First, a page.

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Vitamin Chart

Type Benefits Sources
Vitamin A growth
night vision
membranes
epithelial tissues and glands
prevents infection
functions of nervous tissue
controls action of bone cells
normal fertility
glucose synthesis
Amaranth Leaves
Apricots
Bok Choy
Broccoli
Brussels Sprouts
Butternut Squash
Cantaloupe
Carrots
Chestnuts
Chinese Broccoli
Chinese Cabbage
Eggs
Kale
Leeks
Mangos
Milk
Papayas
Peaches
Peas
Pecans
Pistachios
Pumpkin
Rapini
Spinach
Squash - summer
Squash - winter
Sweet Potato
Swiss Chard
B1 or Thiamin helps the body convert carbohydrates into energy and is necessary for the heart, muscles, and nervous system to function properly.
Asparagus
Avocado
Beef
Boysenberries
Brazil Nuts
Breadfruit
Brussels Sprouts
Buckwheat
Butternut Squash
Cashews
Catfish
Cherimoya
Chestnuts
Corn
Dates
Filberts/Hazelnuts
Flax Seed
French Beans
Grapes
Grapefruit
Guava
Herring
Lima Beans
Loganberries
Lowfat Yogurt
Macadamia Nuts
Mango
Milk
Millet
Nuts/Pignolias
Oats
Okra
Orange
Parsnips
Peanuts
Peas
Pecans
Pine
Pineapple
Pistachios
Pomegranate
Pork
Quinoa
Rice Brown
Rye
Salmon
Soy Beans
Soy Milk
Sweet Potato
Tuna
Watermelon
B2 or Riboflavin essential for turning carbohydrates into energy and producing red blood cells also important for vision. meat, eggs, legumes (like peas and lentils), nuts, dairy products, green leafy vegetables, broccoli, asparagus, and fortified cereals.
B3 or Niacin helps the body turn food into energy. It helps maintain healthy skin and is important for nerve function. red meat, poultry, fish, fortified hot and cold cereals, and peanuts.
B5 or Pantothenic Acid required to sustain life avocados, beef, broccoli, brussels sprouts
corn, hamburger, okra, poultry, pumpkin, salmon, sardines, spaghetti squash, sweet potato, tuna
Vitamin B6 important for normal brain and nerve function. It also helps the body break down proteins and make red blood cells potatoes, bananas, beans, seeds, nuts, red meat, poultry, fish, eggs, spinach, and fortified cereals.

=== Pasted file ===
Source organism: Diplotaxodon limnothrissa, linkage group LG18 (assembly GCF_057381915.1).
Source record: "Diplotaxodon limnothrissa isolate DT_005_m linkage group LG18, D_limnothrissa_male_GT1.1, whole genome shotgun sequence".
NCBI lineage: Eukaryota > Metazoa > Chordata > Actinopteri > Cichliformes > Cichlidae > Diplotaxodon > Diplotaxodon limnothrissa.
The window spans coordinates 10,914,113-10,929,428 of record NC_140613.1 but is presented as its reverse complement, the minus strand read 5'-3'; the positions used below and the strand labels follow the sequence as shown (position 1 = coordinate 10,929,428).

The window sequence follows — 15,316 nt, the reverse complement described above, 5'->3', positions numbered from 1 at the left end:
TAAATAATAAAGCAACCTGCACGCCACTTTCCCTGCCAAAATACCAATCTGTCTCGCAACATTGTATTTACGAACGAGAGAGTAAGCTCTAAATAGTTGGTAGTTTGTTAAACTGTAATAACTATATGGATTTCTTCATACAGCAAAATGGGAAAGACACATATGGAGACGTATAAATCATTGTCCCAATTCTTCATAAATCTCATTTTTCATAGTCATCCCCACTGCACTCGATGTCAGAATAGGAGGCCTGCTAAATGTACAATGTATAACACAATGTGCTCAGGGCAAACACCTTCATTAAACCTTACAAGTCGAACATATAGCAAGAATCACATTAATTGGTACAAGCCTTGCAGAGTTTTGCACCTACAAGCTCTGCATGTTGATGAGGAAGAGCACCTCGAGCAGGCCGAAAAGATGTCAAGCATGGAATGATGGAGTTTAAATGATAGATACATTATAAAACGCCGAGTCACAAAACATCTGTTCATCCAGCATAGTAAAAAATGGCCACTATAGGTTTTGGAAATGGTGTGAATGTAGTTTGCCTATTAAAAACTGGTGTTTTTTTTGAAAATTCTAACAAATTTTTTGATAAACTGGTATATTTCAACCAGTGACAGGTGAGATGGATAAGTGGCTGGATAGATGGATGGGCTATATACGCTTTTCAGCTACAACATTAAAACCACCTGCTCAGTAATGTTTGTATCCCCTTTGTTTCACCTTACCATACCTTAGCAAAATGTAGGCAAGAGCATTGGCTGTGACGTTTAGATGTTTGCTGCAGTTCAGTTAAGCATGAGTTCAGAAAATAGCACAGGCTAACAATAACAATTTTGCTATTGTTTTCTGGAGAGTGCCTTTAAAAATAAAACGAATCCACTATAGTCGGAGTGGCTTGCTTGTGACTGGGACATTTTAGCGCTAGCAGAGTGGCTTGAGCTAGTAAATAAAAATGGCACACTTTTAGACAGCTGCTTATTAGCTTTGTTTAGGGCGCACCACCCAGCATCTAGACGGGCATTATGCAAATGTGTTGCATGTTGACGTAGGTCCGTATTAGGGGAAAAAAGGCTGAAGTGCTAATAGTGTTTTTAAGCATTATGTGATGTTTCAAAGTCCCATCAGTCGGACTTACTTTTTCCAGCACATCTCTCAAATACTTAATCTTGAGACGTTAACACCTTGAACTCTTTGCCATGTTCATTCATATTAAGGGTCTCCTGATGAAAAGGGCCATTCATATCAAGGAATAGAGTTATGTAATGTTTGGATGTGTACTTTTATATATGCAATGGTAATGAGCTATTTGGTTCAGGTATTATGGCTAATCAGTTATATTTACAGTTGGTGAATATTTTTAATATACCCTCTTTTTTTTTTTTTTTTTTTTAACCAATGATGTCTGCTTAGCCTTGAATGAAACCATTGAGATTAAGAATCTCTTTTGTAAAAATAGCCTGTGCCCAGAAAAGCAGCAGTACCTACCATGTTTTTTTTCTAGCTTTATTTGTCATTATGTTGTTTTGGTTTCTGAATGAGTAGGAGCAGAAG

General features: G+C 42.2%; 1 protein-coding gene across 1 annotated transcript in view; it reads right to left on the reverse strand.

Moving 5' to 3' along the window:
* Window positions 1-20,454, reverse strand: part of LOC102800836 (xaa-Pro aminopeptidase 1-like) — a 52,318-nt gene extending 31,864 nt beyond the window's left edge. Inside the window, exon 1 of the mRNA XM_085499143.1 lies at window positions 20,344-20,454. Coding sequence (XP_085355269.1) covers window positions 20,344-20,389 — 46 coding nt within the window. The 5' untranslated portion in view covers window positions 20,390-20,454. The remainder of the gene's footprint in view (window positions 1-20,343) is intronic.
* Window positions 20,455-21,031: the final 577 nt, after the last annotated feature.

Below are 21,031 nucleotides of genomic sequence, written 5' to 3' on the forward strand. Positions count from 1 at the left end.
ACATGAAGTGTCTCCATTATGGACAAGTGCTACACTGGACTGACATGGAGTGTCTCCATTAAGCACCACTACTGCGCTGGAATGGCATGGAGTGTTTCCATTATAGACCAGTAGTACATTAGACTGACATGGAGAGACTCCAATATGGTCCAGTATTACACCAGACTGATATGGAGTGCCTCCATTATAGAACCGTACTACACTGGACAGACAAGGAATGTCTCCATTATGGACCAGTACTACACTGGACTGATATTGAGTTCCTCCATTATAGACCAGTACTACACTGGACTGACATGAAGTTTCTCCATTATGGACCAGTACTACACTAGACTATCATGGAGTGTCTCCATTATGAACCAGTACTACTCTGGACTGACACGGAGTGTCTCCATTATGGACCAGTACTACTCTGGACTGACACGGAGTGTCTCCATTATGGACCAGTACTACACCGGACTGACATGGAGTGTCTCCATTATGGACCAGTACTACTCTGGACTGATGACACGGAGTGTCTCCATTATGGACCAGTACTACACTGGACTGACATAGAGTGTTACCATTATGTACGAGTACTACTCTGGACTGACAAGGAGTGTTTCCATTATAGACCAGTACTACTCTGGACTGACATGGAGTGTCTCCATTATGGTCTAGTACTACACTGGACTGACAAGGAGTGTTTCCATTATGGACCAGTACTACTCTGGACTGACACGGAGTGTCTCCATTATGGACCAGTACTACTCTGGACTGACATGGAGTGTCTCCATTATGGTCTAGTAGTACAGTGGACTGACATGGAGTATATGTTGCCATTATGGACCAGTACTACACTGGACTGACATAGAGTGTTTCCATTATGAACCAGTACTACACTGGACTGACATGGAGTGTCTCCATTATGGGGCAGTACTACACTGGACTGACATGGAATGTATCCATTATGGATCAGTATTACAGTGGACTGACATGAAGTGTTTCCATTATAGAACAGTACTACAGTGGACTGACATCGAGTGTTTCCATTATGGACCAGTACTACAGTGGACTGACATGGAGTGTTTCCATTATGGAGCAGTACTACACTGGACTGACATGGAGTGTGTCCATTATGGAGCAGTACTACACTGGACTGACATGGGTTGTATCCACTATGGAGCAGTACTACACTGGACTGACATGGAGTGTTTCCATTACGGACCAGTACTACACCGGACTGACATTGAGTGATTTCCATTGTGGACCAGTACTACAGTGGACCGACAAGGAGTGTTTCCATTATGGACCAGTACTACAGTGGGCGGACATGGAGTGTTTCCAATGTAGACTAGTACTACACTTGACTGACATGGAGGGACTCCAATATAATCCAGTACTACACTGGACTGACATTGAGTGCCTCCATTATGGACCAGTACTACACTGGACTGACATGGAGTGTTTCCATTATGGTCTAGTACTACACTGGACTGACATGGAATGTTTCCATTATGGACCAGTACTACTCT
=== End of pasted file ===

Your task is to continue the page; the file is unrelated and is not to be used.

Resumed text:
B7 (Biotin) cell growth, the production of fatty acids, and the metabolism of fats and amino acids. cauliflower, bananas and mushrooms, produced internally in the gut via bacteria
B9, Folate (also known as folic acid) helps the body make red blood cells and also needed to make DNA. Liver, dried beans and other legumes, green leafy vegetables, asparagus, and orange juice are good sources of this vitamin. So are fortified bread, rice, and cereals.
Vitamin B12 helps to make red blood cells, and is important for nerve cell function. fish, red meat, poultry, milk, cheese, and eggs
Vitamin C functions such as the synthesis of collagen, carnitine, and neurotransmitters, the synthesis and catabolism of tyrosine, and the metabolism of microsome. It's important for healthy bones, teeth, gums, and blood vessels. red berries, kiwi, red and green bell peppers, tomatoes, broccoli, spinach
Vitamin D strengthens bones egg yolks, fish oils, and fortified foods like milk. biggest source of D is sunlight
Vitamin E primary defenders against the adverse effects of free radicals polyunsaturated plant oils, leafy green vegetables, wheat germ, whole grains, liver, egg yolks, nuts, seeds, fatty meats
Vitamin K blood clotting green vegetables such as collards, spinach, bib lettuce, brussel sprouts, and cabbage. also vegetable oils such as soybean oil and canola oil